Arthritis is one of the most common ailments that domesticated dogs suffer from. It typically develops as a dog ages, and is more common in the medium-to-large sized breeds, though all sizes and varieties are susceptible. Unlike with humans, detecting arthritis in a canine can be difficult. As a pet owner, knowing what to look for can help diagnose the issue before it progresses too far.
- Lagging behind on your usual walks. If you notice your dog beginning to slow down on walks, lagging behind more than he/she is used to, it could signal an underlying issue.
- Excessive licking and gnawing at joint areas. While it is normal for your pooch to do a certain amount of licking, too much usually means something is wrong. This is especially true when the licking or gnawing is confined to certain joint areas.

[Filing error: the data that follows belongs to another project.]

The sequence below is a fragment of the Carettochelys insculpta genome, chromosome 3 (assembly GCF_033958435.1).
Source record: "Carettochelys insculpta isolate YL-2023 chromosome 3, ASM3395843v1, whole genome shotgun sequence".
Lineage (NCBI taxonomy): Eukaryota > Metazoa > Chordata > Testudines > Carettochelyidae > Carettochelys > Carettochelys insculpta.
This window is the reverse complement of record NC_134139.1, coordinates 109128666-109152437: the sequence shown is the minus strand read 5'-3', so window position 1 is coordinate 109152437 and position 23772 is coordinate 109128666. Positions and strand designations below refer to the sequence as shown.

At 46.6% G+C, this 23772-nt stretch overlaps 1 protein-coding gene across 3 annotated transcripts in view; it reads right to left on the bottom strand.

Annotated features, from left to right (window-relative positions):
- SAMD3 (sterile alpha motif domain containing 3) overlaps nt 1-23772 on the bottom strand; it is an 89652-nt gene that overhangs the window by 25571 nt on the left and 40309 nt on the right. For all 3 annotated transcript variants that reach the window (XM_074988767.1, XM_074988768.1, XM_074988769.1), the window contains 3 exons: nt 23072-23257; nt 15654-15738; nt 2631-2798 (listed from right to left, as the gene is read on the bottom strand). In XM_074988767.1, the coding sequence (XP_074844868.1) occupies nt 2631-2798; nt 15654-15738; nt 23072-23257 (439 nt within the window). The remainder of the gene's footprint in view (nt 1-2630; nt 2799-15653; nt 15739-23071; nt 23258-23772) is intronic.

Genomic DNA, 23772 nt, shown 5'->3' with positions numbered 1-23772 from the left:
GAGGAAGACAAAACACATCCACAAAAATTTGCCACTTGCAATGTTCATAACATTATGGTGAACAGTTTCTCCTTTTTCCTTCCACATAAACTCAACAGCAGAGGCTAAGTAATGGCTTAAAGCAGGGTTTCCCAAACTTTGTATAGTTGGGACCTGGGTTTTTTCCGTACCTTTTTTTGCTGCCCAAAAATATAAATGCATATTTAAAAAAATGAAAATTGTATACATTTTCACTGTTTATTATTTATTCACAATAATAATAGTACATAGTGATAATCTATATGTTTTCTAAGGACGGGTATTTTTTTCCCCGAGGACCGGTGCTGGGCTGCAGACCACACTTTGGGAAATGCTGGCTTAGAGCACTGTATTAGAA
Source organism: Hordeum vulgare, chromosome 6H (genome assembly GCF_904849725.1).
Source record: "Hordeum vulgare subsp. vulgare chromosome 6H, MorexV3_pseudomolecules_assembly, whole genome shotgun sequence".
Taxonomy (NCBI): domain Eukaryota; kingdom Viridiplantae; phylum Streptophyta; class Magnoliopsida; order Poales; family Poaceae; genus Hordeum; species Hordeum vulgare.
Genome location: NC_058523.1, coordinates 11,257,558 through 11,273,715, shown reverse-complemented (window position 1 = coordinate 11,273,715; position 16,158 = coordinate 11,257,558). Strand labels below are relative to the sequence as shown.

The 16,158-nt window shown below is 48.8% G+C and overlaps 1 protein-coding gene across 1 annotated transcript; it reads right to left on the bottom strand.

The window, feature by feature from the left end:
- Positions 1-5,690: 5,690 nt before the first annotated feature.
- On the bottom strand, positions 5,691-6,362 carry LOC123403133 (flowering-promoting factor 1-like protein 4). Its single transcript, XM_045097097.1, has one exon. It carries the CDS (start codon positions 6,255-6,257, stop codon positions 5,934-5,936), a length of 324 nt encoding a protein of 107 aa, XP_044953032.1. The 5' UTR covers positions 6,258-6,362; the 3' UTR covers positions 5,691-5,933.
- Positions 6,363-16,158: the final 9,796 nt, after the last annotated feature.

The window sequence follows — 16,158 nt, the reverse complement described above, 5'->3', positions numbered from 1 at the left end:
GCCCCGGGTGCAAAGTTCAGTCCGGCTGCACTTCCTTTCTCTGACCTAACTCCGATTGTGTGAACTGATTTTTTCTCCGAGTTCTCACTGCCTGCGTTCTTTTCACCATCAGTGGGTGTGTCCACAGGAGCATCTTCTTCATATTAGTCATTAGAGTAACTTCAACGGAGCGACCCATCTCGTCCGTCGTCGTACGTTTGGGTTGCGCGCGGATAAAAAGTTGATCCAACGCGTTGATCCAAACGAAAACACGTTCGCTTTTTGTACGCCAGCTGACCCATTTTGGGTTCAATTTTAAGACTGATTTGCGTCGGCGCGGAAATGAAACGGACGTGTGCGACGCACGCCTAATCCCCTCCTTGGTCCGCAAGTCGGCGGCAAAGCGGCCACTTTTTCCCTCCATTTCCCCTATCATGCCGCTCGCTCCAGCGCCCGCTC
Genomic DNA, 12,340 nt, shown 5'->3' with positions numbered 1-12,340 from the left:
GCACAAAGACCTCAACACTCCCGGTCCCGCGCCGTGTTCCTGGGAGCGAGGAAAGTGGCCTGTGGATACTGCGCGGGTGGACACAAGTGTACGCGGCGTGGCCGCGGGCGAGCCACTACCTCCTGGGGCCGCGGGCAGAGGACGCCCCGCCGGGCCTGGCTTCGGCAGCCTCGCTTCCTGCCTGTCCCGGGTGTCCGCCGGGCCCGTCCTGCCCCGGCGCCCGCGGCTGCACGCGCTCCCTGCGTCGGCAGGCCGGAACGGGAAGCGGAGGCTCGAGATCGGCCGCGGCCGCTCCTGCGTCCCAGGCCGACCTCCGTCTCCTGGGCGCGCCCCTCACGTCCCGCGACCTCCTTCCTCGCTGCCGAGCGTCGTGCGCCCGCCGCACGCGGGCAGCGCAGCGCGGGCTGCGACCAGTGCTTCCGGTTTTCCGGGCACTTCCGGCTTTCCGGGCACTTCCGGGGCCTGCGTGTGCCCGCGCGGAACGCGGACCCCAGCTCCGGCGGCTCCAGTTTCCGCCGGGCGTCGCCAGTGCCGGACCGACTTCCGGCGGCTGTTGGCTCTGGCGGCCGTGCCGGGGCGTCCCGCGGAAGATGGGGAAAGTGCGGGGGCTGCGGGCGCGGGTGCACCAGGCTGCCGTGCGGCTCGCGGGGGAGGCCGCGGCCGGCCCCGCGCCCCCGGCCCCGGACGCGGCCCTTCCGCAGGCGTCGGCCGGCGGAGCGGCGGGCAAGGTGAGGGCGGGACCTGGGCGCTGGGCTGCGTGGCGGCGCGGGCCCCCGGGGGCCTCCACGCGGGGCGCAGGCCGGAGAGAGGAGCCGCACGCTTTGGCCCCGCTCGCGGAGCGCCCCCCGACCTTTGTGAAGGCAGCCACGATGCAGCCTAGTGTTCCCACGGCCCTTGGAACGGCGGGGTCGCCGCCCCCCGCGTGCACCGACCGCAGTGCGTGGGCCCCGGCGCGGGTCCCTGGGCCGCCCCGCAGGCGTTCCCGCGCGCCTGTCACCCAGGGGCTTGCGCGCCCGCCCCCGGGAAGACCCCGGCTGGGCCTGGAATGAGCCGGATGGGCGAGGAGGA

- Difficulty getting up from a prone or sitting position. If you notice your dog is struggling to get up from certain positions, it is usually indicative of a joint problem.
- Discomfort or agitation from touch. If your dog vocalizes or nips at you when you touch, pet, or rub certain areas, there is an issue. A dog’s temperament is highly affected by pain, and unusual behavior is typically a sign that something is wrong.
- General difficulty with movement. If your dog is hesitant to climb stairs, jump for a ball, or just run around, it may be suffering from arthritis. While old age is another factor that may affect general mobility, arthritis will hamper your dog’s movement much quicker.
If you have noticed any of the aforementioned symptoms of arthritis in your pooch, any type of dog joint pain, you should schedule a veterinary checkup immediately. Make it known to the veterinarian that you suspect something may be wrong with your dog. Early detection and diagnosis can make treatment more effective.
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